since moved to the National University of Singapore.">

Did gerbils bring the Black Death to Medieval Europe?

By Steve Pointing 25/02/2015


An exciting paper published in PNAS this week (http://www.pnas.org/content/early/2015/02/20/1412887112) suggests that the history books may need to be re-written when it comes to the cause of the bubonic plague, also known as the Black Death in Medieval Europe. 
The Black Death is caused by the gram negative bacterium Yersinia pestis. This microbe was discovered by Alexandre Yersin of the Pasteur Institute, after an 1894 outbreak of plague in my former home – Hong Kong.  The disease was known long before then but is widely believed to have its origins in Asia.  Conventional thinking is that it spread to Europe via rat vectors, and then European rat population acted as a zoonotic reservoir for the disease that allowed it to persist in Europe for over 400 years.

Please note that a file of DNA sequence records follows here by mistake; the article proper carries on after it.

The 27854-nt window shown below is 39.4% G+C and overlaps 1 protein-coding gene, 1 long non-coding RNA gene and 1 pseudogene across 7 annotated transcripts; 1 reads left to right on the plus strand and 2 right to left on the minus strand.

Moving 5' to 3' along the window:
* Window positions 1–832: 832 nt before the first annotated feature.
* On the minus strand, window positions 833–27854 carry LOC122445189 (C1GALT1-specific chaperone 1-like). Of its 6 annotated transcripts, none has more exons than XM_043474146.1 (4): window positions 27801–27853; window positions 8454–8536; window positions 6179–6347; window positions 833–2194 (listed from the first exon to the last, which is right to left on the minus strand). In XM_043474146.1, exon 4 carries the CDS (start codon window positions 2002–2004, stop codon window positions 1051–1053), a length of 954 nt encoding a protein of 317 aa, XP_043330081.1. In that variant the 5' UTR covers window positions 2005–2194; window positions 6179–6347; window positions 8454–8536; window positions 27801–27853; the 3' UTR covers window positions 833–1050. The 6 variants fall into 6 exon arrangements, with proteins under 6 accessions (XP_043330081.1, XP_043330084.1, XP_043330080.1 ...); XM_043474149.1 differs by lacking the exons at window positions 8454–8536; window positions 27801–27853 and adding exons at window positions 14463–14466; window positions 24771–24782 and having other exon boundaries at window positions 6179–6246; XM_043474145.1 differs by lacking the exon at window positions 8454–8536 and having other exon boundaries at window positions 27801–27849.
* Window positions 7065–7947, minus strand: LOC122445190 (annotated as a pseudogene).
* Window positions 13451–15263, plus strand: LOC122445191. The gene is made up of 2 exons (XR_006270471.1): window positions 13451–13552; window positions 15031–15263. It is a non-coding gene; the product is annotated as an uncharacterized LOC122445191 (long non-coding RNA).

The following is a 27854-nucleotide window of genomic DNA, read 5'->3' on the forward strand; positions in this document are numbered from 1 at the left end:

New evidence now suggests that the rat has been wrongly accused, and actually it is the Asian gerbil that may have been the culprit in causing the plague pandemics, including the 1347-1353 pandemic that wiped out more than one third of Europe’s population.

A study led by Christian Stenseth (who incidentally was one of my co-presenters at World Science Week here in Auckland last year: http://www.royalsociety.org.nz/events/world-science-week-new-zealand/), used historic climate data to infer that rat populations were unlikely to have expanded during the times of plague, but rather the wet spring and warm summer trend would have been conducive to explosions in Asian gerbil population numbers.  The fleas that carry Yersinia pestis are equally ‘at home’ on a gerbil as a rat, and so the study concludes that it was climate-driven gerbil population booms and subsequent transport along Silk Road trade routes from China to Europe that caused the plague pandemics in Europe.